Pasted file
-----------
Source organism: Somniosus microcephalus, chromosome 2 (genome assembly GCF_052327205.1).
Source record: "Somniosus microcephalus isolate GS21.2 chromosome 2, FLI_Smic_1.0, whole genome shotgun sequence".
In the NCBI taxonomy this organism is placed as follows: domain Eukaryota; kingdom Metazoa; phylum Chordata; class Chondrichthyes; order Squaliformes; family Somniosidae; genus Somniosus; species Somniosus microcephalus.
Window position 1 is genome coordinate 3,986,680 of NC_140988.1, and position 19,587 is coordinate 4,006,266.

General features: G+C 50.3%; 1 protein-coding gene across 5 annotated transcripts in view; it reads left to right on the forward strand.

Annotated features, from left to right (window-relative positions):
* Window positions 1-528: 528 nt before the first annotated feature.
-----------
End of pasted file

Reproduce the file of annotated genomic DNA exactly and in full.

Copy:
Source organism: Somniosus microcephalus, chromosome 2 (genome assembly GCF_052327205.1).
Source record: "Somniosus microcephalus isolate GS21.2 chromosome 2, FLI_Smic_1.0, whole genome shotgun sequence".
In the NCBI taxonomy this organism is placed as follows: domain Eukaryota; kingdom Metazoa; phylum Chordata; class Chondrichthyes; order Squaliformes; family Somniosidae; genus Somniosus; species Somniosus microcephalus.
Window position 1 is genome coordinate 3,986,680 of NC_140988.1, and position 19,587 is coordinate 4,006,266.

General features: G+C 50.3%; 1 protein-coding gene across 5 annotated transcripts in view; it reads left to right on the forward strand.

Annotated features, from left to right (window-relative positions):
* Window positions 1-528: 528 nt before the first annotated feature.